The microbe that causes COVID-19 is called the “novel” coronavirus (2019-nCoV), to distinguish it from respiratory diseases caused by other viruses in the same family. It is still a new pathogen with many unique and poorly understood characteristics, but in the four months since the first cases were reported in Wuhan, China, clinicians on the front lines of battling COVID-19 have learned a lot — and there are valuable insights for regions in the U.S. that have yet to see a peak in infections.
Here are some of the findings, both puzzling and troubling, that are on the minds of physicians and epidemiologists:
The asthma puzzle: When COVID-19 began spreading across the U.S., it was widely assumed that asthma, a chronic respiratory disease that involves the airways in the lungs, would be a significant risk factor for severe disease and mortality, as it is for other viral respiratory infections, such as seasonal influenza. But for reasons that are poorly understood, that hasn’t been the case.
While 10 percent of New Yorkers have asthma, only 5 percent of the state’s COVID-19 deaths are in asthmatics. In New York, asthma is noticeably absent from the list of the top 10 comorbidities among people who have died from COVID-19. However, chronic obstructive pulmonary disease (COPD), another respiratory condition, is ranked seventh on the list of comorbidities. There is speculation that asthmatics may be showing a different immune response to the virus, but there is no data to support this. Some have suggested medications used to treat asthma may be protective, but many of these medications overlap with what is used to manage COPD. The bottom line is more research is needed.
The CDC recommends that asthmatics continue taking their medications. If they develop symptoms of COVID-19, they should notify their doctor.
Increased mortality with advanced age: COVID-19 is especially lethal to older Americans. In the U.S., eight out of 10 deaths are in people over 65. It has struck hard among nursing home and senior-living residents in and around New York City, who are largely confined in close proximity with communal dining rooms. But while cases and deaths may be reaching a peak in the New York metropolitan area, the virus is beginning to spread into other parts of the country — including Florida, Texas and the Plains states. In these areas, the share of the elderly population in completely rural counties is much higher than in the rest of the country. People with COVID-19 can have their symptoms progress rapidly
and can become critically ill in a matter of hours; if the nearest intensive care bed is 50 miles away, that may be too far.
Increased hospitalization with severe obesity: Severe obesity is a risk factor for hospitalization in many diseases, and a recent study found that COVID-19 is no exception.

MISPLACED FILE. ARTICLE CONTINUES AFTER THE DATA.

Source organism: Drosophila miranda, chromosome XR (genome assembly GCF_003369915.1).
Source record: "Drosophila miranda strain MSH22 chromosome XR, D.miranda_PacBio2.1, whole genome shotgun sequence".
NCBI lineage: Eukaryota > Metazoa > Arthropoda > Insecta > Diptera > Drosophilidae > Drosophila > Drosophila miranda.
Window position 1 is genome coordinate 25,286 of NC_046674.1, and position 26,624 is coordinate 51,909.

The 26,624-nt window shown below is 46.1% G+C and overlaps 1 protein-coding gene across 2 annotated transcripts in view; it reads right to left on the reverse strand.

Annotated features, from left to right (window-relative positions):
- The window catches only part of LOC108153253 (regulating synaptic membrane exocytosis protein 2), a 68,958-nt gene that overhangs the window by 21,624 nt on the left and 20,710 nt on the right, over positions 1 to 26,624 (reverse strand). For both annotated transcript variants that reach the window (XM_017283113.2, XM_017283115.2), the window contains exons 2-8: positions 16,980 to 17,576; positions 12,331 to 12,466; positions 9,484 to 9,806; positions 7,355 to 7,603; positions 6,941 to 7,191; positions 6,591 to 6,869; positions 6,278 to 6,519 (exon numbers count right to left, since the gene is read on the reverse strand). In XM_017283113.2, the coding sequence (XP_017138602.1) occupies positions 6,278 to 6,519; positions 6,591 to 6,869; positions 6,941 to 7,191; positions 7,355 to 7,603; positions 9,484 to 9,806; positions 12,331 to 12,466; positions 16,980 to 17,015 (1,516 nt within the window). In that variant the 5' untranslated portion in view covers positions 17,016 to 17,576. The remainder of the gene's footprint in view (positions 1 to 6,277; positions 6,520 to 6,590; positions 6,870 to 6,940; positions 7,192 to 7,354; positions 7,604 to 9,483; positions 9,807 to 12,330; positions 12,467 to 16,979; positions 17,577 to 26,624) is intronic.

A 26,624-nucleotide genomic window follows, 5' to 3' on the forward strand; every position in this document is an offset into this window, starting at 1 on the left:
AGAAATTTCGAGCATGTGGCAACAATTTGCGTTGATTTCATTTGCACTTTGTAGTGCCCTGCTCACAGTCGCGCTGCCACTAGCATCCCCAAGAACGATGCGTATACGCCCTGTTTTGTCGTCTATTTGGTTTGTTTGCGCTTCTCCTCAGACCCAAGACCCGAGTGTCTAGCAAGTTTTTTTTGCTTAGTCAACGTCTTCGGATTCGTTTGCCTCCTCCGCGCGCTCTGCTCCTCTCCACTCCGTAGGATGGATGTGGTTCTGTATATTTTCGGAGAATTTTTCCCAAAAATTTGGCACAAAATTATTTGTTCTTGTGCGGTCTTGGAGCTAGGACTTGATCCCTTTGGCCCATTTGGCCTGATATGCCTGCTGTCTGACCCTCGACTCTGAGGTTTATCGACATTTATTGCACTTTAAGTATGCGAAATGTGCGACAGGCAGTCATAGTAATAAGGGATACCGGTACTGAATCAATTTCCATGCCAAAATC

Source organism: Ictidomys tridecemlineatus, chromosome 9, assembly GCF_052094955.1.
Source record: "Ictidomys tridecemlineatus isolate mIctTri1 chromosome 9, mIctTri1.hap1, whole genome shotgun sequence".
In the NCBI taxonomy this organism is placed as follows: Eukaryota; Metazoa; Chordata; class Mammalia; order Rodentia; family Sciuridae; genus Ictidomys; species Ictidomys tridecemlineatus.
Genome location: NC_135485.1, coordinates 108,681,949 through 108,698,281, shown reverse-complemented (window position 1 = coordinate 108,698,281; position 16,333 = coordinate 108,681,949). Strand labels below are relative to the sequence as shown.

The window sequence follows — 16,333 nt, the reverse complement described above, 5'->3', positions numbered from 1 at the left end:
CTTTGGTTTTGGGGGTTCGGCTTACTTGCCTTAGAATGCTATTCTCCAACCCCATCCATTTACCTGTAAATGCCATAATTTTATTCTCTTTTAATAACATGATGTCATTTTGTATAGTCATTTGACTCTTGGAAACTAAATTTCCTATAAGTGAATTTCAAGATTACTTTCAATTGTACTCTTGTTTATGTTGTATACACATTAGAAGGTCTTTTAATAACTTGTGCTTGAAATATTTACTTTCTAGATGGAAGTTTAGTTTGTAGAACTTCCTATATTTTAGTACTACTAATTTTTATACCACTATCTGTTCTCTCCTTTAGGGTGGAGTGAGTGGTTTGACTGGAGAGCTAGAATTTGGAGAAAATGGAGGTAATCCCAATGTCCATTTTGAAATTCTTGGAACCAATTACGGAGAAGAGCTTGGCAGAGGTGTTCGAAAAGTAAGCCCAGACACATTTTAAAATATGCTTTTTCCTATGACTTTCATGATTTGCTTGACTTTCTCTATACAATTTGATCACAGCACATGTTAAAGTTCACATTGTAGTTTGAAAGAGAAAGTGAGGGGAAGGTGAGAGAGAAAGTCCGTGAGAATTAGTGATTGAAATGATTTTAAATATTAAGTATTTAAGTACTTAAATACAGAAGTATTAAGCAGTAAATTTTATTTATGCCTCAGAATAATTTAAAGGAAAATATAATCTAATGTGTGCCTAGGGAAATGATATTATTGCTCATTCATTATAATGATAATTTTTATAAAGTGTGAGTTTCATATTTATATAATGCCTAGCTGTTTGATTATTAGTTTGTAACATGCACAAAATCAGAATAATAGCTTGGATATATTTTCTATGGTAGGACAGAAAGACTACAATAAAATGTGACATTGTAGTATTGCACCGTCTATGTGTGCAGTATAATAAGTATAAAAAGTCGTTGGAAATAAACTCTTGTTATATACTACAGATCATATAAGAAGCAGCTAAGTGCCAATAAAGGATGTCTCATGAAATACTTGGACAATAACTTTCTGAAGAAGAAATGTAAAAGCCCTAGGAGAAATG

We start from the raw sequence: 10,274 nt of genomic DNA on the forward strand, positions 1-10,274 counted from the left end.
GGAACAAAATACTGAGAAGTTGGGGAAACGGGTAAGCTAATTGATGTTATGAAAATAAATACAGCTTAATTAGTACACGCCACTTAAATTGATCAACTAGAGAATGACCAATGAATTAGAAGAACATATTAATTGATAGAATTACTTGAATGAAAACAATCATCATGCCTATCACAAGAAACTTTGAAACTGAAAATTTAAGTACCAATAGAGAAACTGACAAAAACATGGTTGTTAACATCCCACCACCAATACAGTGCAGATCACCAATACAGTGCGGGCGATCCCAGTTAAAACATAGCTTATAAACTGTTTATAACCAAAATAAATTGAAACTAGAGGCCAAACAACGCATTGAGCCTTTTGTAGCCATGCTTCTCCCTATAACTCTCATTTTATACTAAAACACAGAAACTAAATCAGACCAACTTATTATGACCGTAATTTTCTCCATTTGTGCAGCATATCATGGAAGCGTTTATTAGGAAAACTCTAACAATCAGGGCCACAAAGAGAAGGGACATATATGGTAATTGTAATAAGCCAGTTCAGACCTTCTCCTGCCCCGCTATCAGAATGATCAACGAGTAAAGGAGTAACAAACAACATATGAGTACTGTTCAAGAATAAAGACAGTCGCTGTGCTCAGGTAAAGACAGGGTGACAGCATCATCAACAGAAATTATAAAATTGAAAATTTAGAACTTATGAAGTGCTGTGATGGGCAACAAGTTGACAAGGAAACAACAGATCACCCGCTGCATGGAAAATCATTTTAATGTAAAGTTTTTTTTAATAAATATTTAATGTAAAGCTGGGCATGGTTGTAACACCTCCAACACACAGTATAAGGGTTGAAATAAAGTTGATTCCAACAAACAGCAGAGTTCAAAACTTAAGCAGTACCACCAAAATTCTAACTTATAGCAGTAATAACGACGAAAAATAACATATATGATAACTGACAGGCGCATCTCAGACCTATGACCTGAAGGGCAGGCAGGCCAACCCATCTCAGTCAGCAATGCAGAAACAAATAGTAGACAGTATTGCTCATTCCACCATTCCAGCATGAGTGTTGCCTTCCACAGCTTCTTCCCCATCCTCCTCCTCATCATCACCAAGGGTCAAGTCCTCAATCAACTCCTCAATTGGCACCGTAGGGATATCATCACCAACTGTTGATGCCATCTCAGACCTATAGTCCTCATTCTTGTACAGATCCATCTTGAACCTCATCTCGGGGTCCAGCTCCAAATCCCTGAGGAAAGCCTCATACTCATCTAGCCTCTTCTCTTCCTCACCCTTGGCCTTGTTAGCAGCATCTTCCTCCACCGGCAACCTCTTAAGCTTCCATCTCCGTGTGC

After accounting for other medical conditions that often coexist with obesity, such as high blood pressure, diabetes and heart disease, the data showed that obesity itself was the most significant predictor, after age, for hospitalization in COVID-19 patients. This study is preliminary but is in line with my experience on the front line and that of my colleagues. We have taken care of many critically ill younger adults without any medical history besides severe obesity. It is extremely unnerving to see these otherwise healthy patients fight for their lives against this disease.
It is not yet clear why obesity makes COVID-19 disease worse. Abdominal fat, which is more common in obese men, can decrease available chest volume and limit lung expansion. This may explain why men are disproportionately affected by the disease. Alternatively, chronic low-grade inflammation associated with obesity may increase pro-inflammatory cytokines that make COVID-19 symptoms more severe. There has also been speculation that early stage undiagnosed respiratory, cardiac or other complications associated with obesity are involved in making the disease worse.
The U.S. has one of the highest rates of obesity in the world. Approximately 20 percent of Americans are obese, and 24 million have severe obesity. In the Northeast, particularly New York City, the rates of obesity are lower than the rest of the country. By contrast, nearly one in three people in the Midwest and in the South are obese. The new findings suggest that the burden on health systems where the disease has yet to peak may be higher than our country’s experience so far.
These are parts of a very big puzzle that is only slowly coming into focus, reflecting the view from the ERs to the ICUs where clinicians confront the disease on an hourly basis, while epidemiologists pore over models and charts, and researchers search for drugs and try to engineer vaccines that can put an end to the pandemic. It will take all of us working together to assemble the picture — and bring COVID-19 under control.